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THE DOGS OF WAR (1981) **

Christopher Walken stars as Shannon, a laconic mercenary who is hired to do some reconnaissance work in a shit hole African nation.  Posing as a birdwatcher (!) he takes photos and gathers the information necessary to overthrow the Amin-like dictator.  When Shannon gets caught taking sensitive photos, he gets roughed up by the secret police and is sent back to the States.  Once home, he gets offered a big payday to lead a rebel freedom force on a siege to oust the scummy dictator.  Naturally Shannon agrees, mostly because if he didn’t, then it wouldn’t be an action movie.


Although The Dogs of War moves at a deliberate pace, it will undoubtedly be rewarding for some viewers out there.  I can see why someone would dig this movie because it shows you the intricate ins and outs of what it takes to remove an insane dictator from power.  Seriously, if you ever want to plan a coup d’etat on a foreign nation, just watch this flick.  It’s basically Staging a Military Coup for Dummies. 


This doesn’t necessarily make it fun to watch though.  John (Raw Deal) Irvin’s direction is meticulous to a fault.  Three quarters of the movie is dedicated to Walken’s endless preparation for the assault on the dictator with only the last twenty minutes or so being devoted to the actual attack.  The flick also comes up woefully short in the machismo department.  Take for example the scene where Walken tortures a guy by putting glass in his mouth and slapping him around.  Sure, this sounds good on paper, but once the glass is in the guy’s mouth, Irvin never cuts back to the dude’s face and we never get to see any blood or anything.  Weak.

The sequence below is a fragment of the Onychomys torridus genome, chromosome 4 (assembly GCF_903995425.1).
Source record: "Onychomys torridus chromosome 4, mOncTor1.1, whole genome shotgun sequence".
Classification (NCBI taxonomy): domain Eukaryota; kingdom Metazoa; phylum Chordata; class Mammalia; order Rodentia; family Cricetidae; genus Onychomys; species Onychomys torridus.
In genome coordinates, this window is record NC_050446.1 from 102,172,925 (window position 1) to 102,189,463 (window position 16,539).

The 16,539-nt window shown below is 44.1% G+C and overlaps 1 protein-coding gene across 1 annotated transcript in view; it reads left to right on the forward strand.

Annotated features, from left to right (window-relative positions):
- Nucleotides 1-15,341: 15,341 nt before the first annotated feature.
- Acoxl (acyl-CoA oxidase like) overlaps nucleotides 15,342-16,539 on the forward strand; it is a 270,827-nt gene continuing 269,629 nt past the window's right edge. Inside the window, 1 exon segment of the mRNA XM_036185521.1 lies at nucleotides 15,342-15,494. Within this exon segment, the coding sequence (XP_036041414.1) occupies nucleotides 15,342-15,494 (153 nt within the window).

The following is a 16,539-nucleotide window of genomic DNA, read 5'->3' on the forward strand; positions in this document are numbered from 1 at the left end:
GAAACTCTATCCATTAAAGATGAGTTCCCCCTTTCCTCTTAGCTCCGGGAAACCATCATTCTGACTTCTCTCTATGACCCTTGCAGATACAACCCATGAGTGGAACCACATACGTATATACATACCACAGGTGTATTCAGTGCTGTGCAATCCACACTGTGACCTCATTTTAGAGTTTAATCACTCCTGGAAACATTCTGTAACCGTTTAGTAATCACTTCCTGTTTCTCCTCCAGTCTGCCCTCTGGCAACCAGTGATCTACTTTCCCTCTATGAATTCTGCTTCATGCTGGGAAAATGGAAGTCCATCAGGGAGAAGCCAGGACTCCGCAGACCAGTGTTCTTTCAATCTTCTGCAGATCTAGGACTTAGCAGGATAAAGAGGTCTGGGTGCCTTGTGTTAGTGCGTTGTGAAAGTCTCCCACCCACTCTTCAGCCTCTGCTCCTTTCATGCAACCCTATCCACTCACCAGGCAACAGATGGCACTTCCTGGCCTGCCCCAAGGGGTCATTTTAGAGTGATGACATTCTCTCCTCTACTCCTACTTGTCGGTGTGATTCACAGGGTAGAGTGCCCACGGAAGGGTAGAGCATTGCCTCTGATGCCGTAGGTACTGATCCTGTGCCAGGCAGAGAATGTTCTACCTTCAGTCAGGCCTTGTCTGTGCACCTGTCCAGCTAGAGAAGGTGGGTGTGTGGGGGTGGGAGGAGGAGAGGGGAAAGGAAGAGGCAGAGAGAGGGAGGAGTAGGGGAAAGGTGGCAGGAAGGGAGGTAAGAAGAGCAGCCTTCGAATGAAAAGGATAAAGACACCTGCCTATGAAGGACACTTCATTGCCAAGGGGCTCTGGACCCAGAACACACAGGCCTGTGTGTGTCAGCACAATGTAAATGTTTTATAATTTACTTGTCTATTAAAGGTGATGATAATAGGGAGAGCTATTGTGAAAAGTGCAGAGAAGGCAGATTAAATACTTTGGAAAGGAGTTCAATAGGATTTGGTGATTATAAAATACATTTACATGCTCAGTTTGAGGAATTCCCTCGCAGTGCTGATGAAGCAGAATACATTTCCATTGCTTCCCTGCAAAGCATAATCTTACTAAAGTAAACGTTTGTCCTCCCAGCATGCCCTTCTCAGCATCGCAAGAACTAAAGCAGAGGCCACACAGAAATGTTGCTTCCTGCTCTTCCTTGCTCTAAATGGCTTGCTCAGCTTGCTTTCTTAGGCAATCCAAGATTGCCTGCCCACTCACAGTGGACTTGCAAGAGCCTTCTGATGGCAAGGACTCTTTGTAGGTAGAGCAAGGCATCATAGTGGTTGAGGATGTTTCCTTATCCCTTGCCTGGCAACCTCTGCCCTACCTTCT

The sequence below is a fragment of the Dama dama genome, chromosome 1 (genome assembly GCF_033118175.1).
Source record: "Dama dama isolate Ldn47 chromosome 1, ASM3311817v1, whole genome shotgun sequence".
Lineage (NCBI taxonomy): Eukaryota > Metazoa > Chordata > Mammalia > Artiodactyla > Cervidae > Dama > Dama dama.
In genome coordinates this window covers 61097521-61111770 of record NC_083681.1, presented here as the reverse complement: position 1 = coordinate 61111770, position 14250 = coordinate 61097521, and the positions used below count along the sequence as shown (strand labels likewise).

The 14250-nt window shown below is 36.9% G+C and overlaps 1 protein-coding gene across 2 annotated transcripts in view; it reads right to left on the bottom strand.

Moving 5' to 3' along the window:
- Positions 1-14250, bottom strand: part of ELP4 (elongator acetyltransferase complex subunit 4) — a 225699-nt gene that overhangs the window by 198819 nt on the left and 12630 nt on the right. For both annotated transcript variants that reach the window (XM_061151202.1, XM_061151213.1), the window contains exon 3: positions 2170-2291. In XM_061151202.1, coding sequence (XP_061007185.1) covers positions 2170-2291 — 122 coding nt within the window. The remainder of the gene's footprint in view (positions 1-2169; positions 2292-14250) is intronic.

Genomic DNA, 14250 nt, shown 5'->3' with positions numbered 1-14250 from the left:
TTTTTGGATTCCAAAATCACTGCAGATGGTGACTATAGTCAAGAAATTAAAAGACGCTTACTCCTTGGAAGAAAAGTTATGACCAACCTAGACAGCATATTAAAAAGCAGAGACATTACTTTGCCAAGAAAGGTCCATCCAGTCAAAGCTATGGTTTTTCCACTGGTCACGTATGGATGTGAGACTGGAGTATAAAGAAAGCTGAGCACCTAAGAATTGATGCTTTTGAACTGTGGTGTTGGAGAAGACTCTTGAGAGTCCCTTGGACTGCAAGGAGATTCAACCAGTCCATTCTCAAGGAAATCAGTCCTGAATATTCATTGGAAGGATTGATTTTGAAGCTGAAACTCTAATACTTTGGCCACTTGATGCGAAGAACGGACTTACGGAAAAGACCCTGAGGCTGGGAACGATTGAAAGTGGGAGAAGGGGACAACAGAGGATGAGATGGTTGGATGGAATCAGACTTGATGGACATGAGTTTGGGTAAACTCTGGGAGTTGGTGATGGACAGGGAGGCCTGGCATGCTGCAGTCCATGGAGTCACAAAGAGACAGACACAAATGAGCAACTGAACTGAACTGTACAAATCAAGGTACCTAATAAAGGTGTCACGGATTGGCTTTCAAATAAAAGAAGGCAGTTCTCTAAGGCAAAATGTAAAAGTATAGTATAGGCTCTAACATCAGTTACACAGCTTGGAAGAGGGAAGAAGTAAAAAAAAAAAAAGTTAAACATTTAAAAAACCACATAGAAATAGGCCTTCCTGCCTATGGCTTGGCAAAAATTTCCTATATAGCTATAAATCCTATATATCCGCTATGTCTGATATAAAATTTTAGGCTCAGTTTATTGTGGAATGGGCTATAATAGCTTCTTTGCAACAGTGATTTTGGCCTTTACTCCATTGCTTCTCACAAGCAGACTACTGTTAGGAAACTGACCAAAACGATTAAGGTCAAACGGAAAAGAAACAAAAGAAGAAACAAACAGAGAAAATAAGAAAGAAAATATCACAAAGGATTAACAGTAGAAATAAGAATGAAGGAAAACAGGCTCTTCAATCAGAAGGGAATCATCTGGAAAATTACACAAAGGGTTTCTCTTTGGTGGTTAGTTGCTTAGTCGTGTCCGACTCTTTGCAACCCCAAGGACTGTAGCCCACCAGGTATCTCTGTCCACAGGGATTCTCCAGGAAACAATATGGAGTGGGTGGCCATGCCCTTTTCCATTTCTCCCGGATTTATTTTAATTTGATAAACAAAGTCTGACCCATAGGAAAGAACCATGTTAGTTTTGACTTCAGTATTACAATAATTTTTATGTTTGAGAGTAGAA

Walken is good but his character is too emotionally aloof for you to really give a shit about him.  Like most mercenaries, all he cares about is money (and himself), so his character is always at arm’s length from the audience.  Some hero.  Still, if you want to see Walken acting before he became a caricature of himself, this is as good a place as any to look.  Tom Berenger, JoBeth Williams and Ed O’Neil also pop up in capably acted supporting roles, although neither of them gets enough screen time to make much of an impression.


Irvin returned later in the year with Ghost Story.



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